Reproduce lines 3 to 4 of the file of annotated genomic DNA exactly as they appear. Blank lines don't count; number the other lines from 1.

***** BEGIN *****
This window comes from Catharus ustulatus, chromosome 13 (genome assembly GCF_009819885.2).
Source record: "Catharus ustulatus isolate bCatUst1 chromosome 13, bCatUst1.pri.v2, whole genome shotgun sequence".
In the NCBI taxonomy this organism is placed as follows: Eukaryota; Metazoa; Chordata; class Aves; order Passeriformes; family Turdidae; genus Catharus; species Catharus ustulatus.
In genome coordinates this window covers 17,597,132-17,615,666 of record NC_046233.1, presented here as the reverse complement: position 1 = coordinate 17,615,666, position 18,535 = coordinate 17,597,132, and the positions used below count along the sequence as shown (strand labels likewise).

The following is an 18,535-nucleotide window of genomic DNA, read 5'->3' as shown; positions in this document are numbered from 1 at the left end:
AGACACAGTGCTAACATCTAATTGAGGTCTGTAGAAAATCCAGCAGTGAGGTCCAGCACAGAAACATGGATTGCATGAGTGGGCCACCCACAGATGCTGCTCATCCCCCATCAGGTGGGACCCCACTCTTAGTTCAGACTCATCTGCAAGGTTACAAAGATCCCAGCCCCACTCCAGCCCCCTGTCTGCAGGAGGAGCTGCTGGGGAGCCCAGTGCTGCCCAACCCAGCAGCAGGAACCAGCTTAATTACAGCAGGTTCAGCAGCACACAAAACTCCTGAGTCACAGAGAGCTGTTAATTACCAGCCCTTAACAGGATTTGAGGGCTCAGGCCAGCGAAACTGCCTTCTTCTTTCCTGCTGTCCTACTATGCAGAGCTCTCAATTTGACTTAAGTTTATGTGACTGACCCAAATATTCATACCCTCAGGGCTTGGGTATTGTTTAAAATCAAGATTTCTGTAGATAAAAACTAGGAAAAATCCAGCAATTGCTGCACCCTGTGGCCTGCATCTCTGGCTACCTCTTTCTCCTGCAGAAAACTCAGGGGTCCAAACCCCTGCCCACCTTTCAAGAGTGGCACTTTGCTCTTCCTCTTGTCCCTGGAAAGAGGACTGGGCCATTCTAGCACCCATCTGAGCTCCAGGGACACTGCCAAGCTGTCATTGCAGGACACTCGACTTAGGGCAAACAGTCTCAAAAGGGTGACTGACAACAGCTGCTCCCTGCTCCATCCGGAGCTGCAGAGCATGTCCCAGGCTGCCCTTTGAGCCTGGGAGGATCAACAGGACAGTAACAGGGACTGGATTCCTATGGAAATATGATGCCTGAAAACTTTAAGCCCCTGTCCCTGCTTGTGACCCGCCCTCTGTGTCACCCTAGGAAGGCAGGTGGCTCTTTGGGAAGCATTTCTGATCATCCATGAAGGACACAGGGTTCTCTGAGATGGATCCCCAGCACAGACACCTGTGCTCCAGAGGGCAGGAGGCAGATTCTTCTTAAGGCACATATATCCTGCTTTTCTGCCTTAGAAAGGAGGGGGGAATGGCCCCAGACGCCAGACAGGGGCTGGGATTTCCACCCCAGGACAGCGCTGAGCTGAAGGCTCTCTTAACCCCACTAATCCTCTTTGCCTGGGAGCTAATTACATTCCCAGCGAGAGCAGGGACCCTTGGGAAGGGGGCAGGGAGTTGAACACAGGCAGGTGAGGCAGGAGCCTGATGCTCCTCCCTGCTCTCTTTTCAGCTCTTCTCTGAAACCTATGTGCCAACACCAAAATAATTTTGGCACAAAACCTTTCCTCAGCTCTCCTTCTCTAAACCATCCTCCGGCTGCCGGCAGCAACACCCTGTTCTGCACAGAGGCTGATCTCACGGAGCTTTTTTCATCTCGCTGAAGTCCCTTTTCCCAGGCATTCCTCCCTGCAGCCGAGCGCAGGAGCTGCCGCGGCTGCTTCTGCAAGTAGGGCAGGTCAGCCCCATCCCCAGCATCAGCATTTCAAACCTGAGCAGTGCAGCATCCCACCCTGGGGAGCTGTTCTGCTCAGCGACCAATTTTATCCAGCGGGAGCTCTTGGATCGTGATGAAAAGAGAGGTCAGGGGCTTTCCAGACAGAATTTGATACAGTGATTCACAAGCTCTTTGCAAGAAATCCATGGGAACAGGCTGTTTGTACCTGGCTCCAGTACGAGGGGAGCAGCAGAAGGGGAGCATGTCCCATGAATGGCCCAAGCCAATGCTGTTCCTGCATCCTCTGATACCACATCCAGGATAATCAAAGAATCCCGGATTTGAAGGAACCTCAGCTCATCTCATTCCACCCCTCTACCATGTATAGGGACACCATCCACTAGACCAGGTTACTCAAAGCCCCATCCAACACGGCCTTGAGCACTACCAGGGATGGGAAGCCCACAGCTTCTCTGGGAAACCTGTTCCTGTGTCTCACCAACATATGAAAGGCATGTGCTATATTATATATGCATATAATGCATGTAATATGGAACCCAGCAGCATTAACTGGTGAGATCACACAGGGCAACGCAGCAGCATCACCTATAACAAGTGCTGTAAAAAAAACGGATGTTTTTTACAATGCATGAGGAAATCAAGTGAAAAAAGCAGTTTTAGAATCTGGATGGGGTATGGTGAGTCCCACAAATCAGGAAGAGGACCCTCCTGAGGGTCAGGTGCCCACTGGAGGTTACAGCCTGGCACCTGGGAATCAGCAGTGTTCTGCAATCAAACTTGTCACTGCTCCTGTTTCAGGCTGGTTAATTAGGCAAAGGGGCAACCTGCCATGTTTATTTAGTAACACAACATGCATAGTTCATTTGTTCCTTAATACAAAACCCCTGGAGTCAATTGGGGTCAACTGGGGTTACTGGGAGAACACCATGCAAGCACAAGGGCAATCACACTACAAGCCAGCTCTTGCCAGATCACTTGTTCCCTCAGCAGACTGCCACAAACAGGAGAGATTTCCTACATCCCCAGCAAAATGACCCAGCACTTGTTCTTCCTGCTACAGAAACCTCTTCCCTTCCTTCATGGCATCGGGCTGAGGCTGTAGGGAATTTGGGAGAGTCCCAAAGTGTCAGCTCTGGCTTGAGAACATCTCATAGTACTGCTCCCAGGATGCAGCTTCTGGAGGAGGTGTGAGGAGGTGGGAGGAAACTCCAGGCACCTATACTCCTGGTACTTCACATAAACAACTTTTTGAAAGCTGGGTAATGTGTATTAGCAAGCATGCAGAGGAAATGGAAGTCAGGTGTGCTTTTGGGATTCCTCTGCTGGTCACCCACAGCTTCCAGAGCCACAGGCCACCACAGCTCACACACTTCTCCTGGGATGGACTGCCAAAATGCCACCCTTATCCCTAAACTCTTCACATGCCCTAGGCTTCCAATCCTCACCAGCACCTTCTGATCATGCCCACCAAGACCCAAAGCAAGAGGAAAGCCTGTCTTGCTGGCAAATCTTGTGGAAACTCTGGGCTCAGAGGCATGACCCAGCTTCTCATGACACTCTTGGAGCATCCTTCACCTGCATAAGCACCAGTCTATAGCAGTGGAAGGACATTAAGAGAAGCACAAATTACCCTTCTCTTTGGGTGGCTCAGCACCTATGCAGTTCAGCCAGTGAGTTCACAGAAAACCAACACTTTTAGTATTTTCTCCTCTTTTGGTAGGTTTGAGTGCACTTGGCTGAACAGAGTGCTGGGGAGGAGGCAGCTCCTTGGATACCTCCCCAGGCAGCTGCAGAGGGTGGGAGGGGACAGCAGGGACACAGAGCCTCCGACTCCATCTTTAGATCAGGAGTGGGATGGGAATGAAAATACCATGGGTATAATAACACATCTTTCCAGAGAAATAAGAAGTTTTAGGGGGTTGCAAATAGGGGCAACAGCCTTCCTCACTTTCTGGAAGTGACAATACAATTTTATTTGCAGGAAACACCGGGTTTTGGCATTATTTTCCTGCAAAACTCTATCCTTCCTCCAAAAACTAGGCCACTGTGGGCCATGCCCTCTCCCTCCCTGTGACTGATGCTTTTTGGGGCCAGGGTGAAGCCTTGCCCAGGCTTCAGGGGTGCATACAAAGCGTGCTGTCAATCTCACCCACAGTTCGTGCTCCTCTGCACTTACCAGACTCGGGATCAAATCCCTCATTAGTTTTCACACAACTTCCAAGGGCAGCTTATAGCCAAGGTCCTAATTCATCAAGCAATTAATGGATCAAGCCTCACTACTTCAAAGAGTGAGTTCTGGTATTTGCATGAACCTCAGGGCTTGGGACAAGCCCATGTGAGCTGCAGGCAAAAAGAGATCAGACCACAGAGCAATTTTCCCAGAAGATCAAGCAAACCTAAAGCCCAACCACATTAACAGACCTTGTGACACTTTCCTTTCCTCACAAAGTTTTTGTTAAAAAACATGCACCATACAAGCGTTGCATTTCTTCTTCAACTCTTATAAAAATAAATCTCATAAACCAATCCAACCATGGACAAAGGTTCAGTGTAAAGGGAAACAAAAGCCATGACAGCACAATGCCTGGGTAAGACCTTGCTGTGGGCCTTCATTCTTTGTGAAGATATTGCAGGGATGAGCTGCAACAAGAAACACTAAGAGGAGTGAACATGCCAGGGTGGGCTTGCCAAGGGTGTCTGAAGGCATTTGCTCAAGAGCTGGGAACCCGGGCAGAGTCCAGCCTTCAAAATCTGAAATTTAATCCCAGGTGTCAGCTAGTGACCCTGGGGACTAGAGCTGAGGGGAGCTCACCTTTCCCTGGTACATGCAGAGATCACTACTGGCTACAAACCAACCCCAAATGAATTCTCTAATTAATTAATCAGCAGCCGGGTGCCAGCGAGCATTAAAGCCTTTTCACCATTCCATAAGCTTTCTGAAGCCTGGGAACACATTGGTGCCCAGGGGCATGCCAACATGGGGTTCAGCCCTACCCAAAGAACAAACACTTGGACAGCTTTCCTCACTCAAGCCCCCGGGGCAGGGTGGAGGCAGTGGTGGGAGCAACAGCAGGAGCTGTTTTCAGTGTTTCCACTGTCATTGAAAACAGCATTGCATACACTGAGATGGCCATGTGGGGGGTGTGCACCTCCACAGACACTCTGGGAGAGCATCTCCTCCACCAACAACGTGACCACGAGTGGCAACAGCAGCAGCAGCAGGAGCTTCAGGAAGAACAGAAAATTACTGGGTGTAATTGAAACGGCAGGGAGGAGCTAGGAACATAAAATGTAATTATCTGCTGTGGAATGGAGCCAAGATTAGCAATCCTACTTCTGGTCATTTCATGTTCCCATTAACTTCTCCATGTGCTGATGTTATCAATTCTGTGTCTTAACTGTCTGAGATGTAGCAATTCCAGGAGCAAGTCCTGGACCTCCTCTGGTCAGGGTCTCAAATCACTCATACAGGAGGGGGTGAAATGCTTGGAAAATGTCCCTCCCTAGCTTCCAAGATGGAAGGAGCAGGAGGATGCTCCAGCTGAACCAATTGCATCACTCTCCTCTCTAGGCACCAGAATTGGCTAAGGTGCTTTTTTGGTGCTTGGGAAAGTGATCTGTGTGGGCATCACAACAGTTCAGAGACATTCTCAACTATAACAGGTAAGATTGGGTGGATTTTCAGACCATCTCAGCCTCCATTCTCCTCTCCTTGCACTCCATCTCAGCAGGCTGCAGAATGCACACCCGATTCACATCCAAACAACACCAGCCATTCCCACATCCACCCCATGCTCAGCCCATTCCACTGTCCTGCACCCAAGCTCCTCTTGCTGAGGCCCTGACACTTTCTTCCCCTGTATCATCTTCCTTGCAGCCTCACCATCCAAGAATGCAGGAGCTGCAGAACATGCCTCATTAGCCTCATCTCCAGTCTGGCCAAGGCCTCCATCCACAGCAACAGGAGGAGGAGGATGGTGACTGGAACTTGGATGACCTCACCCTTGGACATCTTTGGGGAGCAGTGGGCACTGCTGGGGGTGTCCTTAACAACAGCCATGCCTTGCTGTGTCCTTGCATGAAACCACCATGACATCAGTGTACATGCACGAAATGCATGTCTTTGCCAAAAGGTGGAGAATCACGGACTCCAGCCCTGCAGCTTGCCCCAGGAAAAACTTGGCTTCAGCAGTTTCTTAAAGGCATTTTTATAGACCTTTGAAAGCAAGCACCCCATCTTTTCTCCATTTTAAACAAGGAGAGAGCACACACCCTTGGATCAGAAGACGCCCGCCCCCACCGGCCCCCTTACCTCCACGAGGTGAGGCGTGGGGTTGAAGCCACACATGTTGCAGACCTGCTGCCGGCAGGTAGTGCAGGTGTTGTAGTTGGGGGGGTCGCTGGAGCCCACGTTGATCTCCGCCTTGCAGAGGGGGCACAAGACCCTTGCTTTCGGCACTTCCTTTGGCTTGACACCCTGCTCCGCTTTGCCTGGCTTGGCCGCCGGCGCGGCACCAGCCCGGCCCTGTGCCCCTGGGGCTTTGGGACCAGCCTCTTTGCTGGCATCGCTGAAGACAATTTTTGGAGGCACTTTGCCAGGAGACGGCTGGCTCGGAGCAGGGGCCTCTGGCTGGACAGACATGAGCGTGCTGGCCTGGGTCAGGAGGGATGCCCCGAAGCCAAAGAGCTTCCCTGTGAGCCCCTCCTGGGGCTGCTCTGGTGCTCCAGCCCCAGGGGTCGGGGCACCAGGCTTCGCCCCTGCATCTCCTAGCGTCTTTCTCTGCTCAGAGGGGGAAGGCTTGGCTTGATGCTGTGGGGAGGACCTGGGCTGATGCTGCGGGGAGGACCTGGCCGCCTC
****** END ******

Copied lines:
In the NCBI taxonomy this organism is placed as follows: Eukaryota; Metazoa; Chordata; class Aves; order Passeriformes; family Turdidae; genus Catharus; species Catharus ustulatus.
In genome coordinates this window covers 17,597,132-17,615,666 of record NC_046233.1, presented here as the reverse complement: position 1 = coordinate 17,615,666, position 18,535 = coordinate 17,597,132, and the positions used below count along the sequence as shown (strand labels likewise).